Certainly, the main charges against Karadzic will be related to the 1995 Srebrenica events which the Tribunal has already branded genocide. However, the trial of Karadzic may turn into a crush test for the interpretation. Veterans from the Dutch battalion, who served in the peace-keeping force in Srebrenica, expressed readiness to testify and it is already known what exactly they are going to talk about. First of all they will admit that the Bosnians from Srebrenica were anything but civilians and, correspondingly, cannot be regarded as innocent victims. The hyperactive group with the emotional name Srebrenica Mothers naturally makes audiences sympathize with the mothers whose children were killed in the conflict, but the mothers are fully aware that for several years until 1995 their sons had been perpetrating outrageous crimes against Serbs. These days, The Srebrenica Mothers would like the story of genocide committed by their sons to sink into oblivion.

Strange things were happening in front of the Tribunal building in the Hague several days before the opening of the Karadzic trial. A mob was burning not only the portraits of Karadzic, which is not surprising, but also those of the Tribunal’s President P. Robinson, Vice President O. O-Gon Kwon, and even chief prosecutor S. Brammertz. What could cause such displeasure with the ICTY in the ranks of the Bosnians? It is unlikely that the protesters were dissatisfied with it after the acquittals of their idol a notorious butcher Naser Oric and cold-blooded murderer Sefer Halilovic, for example.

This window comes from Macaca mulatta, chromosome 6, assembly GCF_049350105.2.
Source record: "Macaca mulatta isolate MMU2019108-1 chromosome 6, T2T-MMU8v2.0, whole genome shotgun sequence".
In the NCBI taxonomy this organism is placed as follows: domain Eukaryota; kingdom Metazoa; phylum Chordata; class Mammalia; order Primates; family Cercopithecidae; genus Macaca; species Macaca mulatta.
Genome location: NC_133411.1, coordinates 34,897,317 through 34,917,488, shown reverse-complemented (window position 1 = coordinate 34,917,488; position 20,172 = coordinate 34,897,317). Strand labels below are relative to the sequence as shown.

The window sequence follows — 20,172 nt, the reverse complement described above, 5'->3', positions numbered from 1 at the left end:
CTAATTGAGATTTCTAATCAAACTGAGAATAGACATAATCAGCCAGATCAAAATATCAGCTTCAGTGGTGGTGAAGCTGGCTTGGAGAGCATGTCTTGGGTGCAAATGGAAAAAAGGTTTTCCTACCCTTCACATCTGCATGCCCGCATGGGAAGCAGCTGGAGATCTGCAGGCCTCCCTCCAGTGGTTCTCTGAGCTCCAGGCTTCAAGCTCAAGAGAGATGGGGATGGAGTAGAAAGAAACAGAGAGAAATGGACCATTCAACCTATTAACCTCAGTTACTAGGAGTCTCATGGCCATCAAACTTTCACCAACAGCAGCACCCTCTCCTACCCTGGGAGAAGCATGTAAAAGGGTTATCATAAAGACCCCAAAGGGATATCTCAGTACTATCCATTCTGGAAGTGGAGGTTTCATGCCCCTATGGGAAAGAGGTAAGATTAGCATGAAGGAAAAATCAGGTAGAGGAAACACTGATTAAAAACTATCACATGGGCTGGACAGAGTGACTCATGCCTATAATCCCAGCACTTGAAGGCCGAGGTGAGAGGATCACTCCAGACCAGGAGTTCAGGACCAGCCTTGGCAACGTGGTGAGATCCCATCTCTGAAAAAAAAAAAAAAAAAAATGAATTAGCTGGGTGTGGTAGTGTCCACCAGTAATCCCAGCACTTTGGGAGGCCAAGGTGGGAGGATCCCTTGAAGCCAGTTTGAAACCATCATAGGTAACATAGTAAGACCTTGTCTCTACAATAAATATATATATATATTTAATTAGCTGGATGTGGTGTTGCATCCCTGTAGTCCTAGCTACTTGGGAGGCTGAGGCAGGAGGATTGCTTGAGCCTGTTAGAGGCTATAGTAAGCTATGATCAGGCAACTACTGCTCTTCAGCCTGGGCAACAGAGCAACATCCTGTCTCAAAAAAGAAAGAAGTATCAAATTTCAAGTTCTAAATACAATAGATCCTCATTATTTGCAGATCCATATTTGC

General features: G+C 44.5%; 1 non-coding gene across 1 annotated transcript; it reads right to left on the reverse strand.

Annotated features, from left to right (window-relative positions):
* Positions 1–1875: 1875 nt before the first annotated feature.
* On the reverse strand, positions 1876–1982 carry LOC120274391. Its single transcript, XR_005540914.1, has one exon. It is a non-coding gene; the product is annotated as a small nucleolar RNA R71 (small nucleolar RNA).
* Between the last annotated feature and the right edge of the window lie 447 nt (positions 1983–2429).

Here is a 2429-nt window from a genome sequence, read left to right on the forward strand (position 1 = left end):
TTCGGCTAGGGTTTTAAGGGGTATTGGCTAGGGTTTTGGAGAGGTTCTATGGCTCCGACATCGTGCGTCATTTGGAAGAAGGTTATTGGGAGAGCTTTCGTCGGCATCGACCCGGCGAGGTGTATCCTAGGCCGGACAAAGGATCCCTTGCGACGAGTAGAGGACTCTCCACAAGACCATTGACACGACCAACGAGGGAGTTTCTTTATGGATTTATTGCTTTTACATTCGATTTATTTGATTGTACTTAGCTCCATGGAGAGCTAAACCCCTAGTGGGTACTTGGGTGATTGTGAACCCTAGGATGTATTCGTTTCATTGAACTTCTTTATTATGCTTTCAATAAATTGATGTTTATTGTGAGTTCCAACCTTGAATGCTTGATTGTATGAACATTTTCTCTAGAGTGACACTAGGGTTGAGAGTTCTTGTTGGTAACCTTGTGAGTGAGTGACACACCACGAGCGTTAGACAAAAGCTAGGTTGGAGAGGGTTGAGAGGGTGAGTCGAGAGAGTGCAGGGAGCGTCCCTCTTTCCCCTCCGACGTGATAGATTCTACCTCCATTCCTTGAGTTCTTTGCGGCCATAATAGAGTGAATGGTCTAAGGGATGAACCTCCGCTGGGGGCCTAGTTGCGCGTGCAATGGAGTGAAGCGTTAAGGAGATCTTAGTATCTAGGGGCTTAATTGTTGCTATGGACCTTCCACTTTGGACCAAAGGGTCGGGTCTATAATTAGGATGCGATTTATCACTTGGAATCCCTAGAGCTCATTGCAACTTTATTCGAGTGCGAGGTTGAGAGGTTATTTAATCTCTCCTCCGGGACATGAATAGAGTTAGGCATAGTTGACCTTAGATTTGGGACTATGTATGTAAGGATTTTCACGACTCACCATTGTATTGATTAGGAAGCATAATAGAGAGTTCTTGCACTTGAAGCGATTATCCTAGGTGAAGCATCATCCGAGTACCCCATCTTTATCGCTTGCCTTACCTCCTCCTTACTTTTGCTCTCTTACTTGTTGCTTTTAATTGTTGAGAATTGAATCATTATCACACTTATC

Formally, the Bosnians were angered by the judicial chamber’s demand that the prosecution shorten the indictment. Indeed, the document in its previous form was practically unmanageable. Yet, the development may be a manifestation of the Tribunal’s ordinary tactic of prolonging the trial until the indicted person dies before without making it to fully present the arguments in his defense. Actually, the Bosnians’ discontent was due to the fact that so far Karadzic was allowed to act as is own defender. Under the arrangement, the Srebrenica Mothers and the Bosnian administration face the risk of being exposed, which would make the whole world feel shocked. Predictably, the leaders of The Srebrenica Mothers said they had no intention of testifying at the trial.